If you love exploring national parks but hate contending with the hordes of people you find at places such as Yellowstone and the Grand Canyon, you can visit some of these lesser-known undiscovered treasures. You’ll have them pretty much to yourself!


Located in Utah’s south-central desert, Capitol Reef is noted for its nearly 100-mile-long Waterpocket Fold, a buckling of Earth’s crust that occurred about 65 million years ago, exposing 270 million years of geologic layers of rock and sediment. The prehistoric layers have been eroded by wind and water over the centuries, forming sheer multicolored cliffs, massive domes, twisting canyons, spires and arches, huge red rock monoliths and narrow winding riverbeds. You can view them on a 16-mile round-trip paved scenic drive starting at the Visitor Center in the town of Torrey. Add some bumpy rides on unpaved spur roads into Grand Wash and Capitol Gorge for closer views, and hike for miles, if you like, from the trailheads into the rocky canyons. Campers can set up in a 71-site developed campground near the entrance or in more remote areas.

Information: Open daily. $7 per person for seven days, $15 per vehicle for seven days, $20 per campsite per night. NPS.gov/care


This park features a spectacular underground cave in South Dakota’s Black Hills. The Wind Cave, named for its whistling winds, has about 130 miles of passages that contain rare geological formations such as “boxwork” (paper-thin calcite fins that look like honeycombs), “cave popcorn” (small white, knobby formations) and “frostwork” (needlelike growths that resemble big ice crystals). Be sure to take at least one of the ranger-guided tours of the cave, and drive the paved roads through the rest of the 33,000-acre park’s mixed-grass prairies and dense pine forests where you are likely to spot bison, prairie dogs and other wildlife. The park has a campground, which is open year-round.

Information: Open daily. There is no entrance fee, but cave tours range from $10 per adult to $30 (half price for children ages six to 16 and holders of Senior Access Passports), depending on length and difficulty. Campsites are $18 per night in warmer months…$96 the rest of the year. 605-745-4600. NPS.gov/wica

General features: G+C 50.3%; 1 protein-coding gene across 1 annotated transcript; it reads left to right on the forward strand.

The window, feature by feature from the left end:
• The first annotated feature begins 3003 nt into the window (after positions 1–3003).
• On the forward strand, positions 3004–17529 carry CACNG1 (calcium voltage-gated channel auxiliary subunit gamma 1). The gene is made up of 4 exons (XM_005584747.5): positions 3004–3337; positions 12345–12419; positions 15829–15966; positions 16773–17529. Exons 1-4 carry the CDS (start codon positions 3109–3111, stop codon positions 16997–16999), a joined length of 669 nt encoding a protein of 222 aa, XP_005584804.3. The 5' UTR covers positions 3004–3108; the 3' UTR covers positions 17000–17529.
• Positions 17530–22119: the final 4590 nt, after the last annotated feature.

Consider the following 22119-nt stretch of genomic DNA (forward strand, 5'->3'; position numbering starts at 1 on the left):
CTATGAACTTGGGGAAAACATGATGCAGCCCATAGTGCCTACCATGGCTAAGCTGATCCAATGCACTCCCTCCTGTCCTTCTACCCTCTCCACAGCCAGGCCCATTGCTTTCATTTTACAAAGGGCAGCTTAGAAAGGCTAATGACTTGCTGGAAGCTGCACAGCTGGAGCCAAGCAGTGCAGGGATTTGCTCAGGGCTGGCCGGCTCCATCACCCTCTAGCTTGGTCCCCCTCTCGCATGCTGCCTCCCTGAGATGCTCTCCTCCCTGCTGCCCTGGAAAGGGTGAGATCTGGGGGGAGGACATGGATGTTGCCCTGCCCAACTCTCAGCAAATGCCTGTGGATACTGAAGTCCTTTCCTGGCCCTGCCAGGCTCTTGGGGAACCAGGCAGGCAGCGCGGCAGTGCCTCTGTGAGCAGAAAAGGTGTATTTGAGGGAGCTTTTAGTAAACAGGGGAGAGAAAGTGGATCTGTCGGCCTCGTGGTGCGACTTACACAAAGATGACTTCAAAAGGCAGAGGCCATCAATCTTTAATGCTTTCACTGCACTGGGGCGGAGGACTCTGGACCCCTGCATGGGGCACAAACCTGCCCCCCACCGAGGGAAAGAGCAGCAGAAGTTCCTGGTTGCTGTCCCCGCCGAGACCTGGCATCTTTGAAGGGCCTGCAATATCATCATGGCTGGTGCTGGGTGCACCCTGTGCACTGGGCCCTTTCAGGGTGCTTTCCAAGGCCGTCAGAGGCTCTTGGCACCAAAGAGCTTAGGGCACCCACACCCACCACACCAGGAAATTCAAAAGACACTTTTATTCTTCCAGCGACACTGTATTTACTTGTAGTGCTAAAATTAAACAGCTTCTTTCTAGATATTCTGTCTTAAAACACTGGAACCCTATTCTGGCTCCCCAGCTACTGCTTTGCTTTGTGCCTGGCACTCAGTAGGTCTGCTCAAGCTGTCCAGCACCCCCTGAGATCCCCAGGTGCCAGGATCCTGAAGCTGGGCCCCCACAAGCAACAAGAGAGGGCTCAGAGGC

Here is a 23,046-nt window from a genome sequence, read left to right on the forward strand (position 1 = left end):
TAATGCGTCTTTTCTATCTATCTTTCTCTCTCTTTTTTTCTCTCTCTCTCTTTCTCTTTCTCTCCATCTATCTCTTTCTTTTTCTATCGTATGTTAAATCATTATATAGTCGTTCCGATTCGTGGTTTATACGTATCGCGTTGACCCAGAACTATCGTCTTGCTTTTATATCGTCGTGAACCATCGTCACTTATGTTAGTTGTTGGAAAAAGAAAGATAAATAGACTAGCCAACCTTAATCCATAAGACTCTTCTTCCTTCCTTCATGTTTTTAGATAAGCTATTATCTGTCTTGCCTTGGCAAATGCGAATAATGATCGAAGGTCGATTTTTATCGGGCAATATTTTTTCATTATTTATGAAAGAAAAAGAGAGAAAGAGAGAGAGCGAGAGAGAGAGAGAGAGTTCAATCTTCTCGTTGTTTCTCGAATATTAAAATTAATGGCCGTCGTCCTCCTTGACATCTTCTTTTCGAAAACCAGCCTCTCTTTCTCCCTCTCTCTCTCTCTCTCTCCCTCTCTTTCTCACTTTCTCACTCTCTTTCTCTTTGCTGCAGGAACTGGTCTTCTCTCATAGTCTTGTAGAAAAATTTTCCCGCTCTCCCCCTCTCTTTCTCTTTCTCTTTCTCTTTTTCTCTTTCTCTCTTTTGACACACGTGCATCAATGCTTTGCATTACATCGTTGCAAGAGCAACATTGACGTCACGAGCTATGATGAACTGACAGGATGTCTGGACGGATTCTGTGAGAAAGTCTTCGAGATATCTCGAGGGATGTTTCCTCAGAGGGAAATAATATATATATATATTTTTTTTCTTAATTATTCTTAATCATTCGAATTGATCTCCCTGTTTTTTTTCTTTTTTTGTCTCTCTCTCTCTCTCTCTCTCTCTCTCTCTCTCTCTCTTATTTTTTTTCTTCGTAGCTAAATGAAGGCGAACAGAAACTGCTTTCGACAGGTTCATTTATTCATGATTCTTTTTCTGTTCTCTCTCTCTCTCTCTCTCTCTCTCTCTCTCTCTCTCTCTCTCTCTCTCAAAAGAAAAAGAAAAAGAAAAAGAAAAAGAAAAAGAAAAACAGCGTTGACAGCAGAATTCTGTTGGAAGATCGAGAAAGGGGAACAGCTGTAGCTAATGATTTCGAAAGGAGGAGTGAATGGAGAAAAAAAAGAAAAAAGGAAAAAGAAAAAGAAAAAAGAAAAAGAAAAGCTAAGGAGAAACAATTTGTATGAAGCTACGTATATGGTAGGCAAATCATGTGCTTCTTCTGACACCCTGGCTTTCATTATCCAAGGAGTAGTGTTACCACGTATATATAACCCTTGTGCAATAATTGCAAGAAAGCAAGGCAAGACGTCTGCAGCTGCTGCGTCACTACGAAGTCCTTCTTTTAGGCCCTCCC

Within sight of downtown Miami, Biscayne National Park is 95% underwater, and the rest consists of a few tiny islands and a narrow piece of mangrove shoreline on the mainland. Its clear turquoise water teems with colorful fish and sea grass and is home to the world’s third-largest coral reef and the remains of many shipwrecks, so it is one of the best places in the country for snorkeling and diving. Unless you have your own boat, you must shuttle to the islands or reefs from the mainland on a boat operated by the park’s concession. You also can sign up for glass-bottomed boat tours or snorkel and dive trips or rent a canoe or a kayak. In addition, park rangers offer free guided canoe or kayak trips along the coastal edges and shallow bay waters. There are no overnight accommodations, but tent camping is available on two of the park’s islands.

Information: Open daily. Campsites are $25 per night for up to six people and two tents. Round-trip ferry to the campsite is $59 per person, with a two-passenger minimum. Concession boat tours are $39 to $149 per person (786-335-3644). NPS.gov/bisc


Isle Royale National Park consists of one large island surrounded by more than 450 smaller islands in the northwest part of Lake Superior. It is a rugged, unspoiled wilderness preserve close to Minnesota and Canada, and it is one of the few national parks to close in winter. Accessible only by ferry, private boat or seaplane, it has no roads and no wheeled vehicles but 165 miles of hiking trails, a marina, a lodge, myriad campgrounds and miles of scenic coastline. Although it is among the least visited parks in the country, its campers stay an average of 4.1 days, the longest for any national park.

Information: Closed November 1 to April 15. User fees: $7 per adult per day, free for children age 15 and under…individual season pass, $60. There are four passenger ferries and one seaplane that offer service to and from the park. Fares and schedules vary, and reservations are recommended. 906-482-0984. NPS.gov/isro


Long known as the “Grand Canyon of the East,” Letchworth State Park, 35 miles south of Rochester, New York, may not be a national park, but it is as remarkable as many of them because of its waterfalls—three magnificent major waterfalls in a deep narrow gorge of the Genesee River and about 50 smaller ones along its tributaries. Hiking paths parallel the river, where you’ll see an abundance of migratory birds in the spring and fall.

The park has a museum (open from May 1 to October 31) that includes artifacts from the area’s original Seneca Indian inhabitants and early pioneers. There also are original log buildings, including a cabin built by Mary Jemison, an Irish immigrant kidnapped as a teenager by Shawnees and later adopted by the Seneca tribe. A historic restored inn on a cliff overlooking one of the large falls offers rooms and meals. The park also has a state-run lodge, cabins, campsites, swimming pool and snowmobile and horse trails.

Information: Open daily 6 am to 11 pm year-round. Entrance fee: $10 per vehicle weekends in early May to Memorial Day and daily from Memorial Day through October. Museum fees are $1 for adults and 50 cents for children age 12 and younger. Campsites are $24 to $26 per night and are available through the New York State Reservation System, 1-800-456-2267. LetchworthPark.com